YOU ARE HERE: LAT HomeCollections

Let's Eat Out

Pizza-Parlor Facade Belies Its Creativity

December 17, 1987|JOAN DRAKE | Times Staff Writer

Had I thought more about the name, it probably would have been easier to spot Il Balcone up on the second floor of a mini shopping mall. The sign is a bit deceiving--looking more like one for a takeout pizza parlor than this attractive, yet casual, restaurant.

Tantalizing aromas greet you at the door of the little trattoria. Standing just inside it one evening while waiting for a table, I was impressed by how many people entered, took a sniff and commented favorably. Even better, the food lives up to your expectations.

The 10 or so tables, give or take how they are arranged, have dark green and white linen under glass tops. Tiny vases of silk flowers, dark bentwood chairs, a few wine racks and bits of art contrast with the basically white room.

Il Balcone may not have the most innovative menu, but it certainly shows some sparks of creativity. In addition to the regular salads, soups, pizzas and pasta, they offer several daily specials. The same menu is served at lunch and dinner.

Their minestrone soup was so packed with flavor that we couldn't resist eating every bite, even though we had consciously limited ourselves to one shared bowl, thinking of the entrees still to come. Sprinkled with Parmesan cheese, the soup is hearty enough to be a complete meal accompanied by the complementary bread and a glass of wine. Well, at least a hearty lunch.

Recommended pizzas include the speciale with broccoli, zucchini, mushrooms, spinach, roasted pepper and carrots; and the pizza quattro stagioni with artichokes, prosciutto, black olives and zucchini. Crusts are thin and crispy.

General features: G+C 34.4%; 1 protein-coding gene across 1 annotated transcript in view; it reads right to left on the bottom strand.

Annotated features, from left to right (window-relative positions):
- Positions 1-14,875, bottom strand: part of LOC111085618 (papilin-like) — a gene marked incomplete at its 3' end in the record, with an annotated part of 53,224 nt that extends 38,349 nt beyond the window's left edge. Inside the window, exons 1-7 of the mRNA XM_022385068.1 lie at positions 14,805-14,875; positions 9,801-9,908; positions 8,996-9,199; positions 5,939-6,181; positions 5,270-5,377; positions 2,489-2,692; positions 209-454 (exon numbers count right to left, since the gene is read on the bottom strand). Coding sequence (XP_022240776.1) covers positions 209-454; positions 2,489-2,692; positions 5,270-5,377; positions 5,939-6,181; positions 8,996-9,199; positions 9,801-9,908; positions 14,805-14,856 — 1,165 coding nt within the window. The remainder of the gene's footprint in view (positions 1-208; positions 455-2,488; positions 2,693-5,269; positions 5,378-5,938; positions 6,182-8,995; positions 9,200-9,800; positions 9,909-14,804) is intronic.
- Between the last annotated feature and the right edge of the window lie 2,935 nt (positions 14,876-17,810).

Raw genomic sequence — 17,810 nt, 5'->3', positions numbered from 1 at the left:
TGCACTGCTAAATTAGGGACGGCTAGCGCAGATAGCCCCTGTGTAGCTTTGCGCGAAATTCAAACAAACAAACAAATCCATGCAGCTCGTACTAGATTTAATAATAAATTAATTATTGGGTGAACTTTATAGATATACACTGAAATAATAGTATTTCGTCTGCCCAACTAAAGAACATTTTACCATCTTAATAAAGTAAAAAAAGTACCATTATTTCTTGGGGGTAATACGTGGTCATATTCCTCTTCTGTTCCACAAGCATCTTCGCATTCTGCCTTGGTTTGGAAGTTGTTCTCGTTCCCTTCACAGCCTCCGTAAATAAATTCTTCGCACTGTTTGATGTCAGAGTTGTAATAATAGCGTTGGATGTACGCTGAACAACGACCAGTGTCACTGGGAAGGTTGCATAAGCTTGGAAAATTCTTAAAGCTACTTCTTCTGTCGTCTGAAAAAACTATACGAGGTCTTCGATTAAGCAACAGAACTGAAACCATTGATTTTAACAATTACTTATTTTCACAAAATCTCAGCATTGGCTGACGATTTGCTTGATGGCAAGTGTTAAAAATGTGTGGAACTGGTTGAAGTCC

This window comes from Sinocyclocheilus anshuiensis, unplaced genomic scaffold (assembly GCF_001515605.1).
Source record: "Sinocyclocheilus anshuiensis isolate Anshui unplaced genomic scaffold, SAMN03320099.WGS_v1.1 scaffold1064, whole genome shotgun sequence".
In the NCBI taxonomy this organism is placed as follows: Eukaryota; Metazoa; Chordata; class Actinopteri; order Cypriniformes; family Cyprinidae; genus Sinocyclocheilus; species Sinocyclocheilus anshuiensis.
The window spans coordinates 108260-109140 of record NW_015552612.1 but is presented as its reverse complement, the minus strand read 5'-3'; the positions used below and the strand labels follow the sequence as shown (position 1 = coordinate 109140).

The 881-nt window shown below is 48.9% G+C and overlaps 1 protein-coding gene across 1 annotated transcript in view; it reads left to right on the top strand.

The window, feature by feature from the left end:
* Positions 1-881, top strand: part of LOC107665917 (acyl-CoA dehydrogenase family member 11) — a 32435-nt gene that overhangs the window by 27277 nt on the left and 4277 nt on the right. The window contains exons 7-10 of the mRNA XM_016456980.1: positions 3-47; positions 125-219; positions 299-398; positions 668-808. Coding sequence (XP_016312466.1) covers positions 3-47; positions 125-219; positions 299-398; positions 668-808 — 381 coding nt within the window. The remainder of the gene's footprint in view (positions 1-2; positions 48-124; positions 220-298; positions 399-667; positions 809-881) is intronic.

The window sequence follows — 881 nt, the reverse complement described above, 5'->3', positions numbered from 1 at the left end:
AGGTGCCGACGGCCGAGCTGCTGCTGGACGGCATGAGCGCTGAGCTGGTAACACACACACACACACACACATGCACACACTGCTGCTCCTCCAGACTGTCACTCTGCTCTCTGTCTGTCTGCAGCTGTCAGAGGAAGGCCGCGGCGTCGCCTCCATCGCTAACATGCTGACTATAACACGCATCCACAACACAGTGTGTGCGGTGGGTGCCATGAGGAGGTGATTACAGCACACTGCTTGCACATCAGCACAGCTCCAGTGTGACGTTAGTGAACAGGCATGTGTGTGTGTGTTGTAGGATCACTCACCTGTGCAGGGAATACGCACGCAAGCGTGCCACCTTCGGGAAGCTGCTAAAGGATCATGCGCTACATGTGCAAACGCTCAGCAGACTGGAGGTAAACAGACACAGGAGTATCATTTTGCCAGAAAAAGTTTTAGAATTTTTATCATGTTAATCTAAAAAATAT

All pastas are available with a choice of sauces. A penne alla gorgonzola special one evening was outstanding-- al dente pasta sauced by the light, buttery smoothness, yet characteristic pungency of the cheese. Pesto and porcini sauces were both judged very good. The house salad--a combination of lettuce, sliced tomato, shredded carrot and zucchini with a vinegar and oil dressing and sprinkling of pine nuts--is included with any pasta order.

Another nightly special, New York steak battuta, was pounded thin and sauteed in olive oil with garlic, rosemary and Italian red pepper. It was served with pasta and beautifully cooked broccoli, and received favorable reviews.

House wines are Castelli Romani, a medium dry white and a light Chianti-style red (which I preferred). The regular wine card includes 11 Italian and Californian whites and a dozen Italian and Californian reds, along with one rose and one sparkling selection. They also offer beer, soft drinks, coffee, espresso and cappuccino.

Don't miss their variation on the Northern Italian dessert, tirami su. The combination of espresso-soaked lady finger-type Italian biscuits, zabaglione and whipped cream, dusted with bittersweet chocolate, is so light and delicious that even one guest who seldom eats desserts enjoyed several bites.

There's little negative to say about this popular restaurant. Pine nuts added to the dinner salad are a nice touch, but were charred rather than toasted on one occasion.

On weeknights, the Italian co-owners typically solo as host/waiter (they are usually both there on Thursday, Friday and Saturday). With assistance from two busboys and a trio of cooks, they usually do an amazing job not only of giving good service, but finding time to make you feel like a welcome guest. The system doesn't always run smoothly, but the generous portions and reasonable prices make it easier to accept any delays or having to wave one of them down.

The most desirable tables are those away from the windows and door, as well as any anxious eyes of those waiting for your seat. Parking and tables are at a premium at peak hours, so you may want to time visits accordingly. The no-reservation policy always makes me grumble, but it certainly doesn't keep many people away.

Il Balcone, 15826 Ventura Blvd., Encino, (818) 788-9068. Lunch served Monday through Friday from 11:30 a.m. to 2:30 p.m.; dinner, Monday through Saturday from 5 to 10 p.m. Visa and MasterCard accepted. No reservations. Lot and street parking. Entrees from $6.95 to $10.50.

Los Angeles Times Articles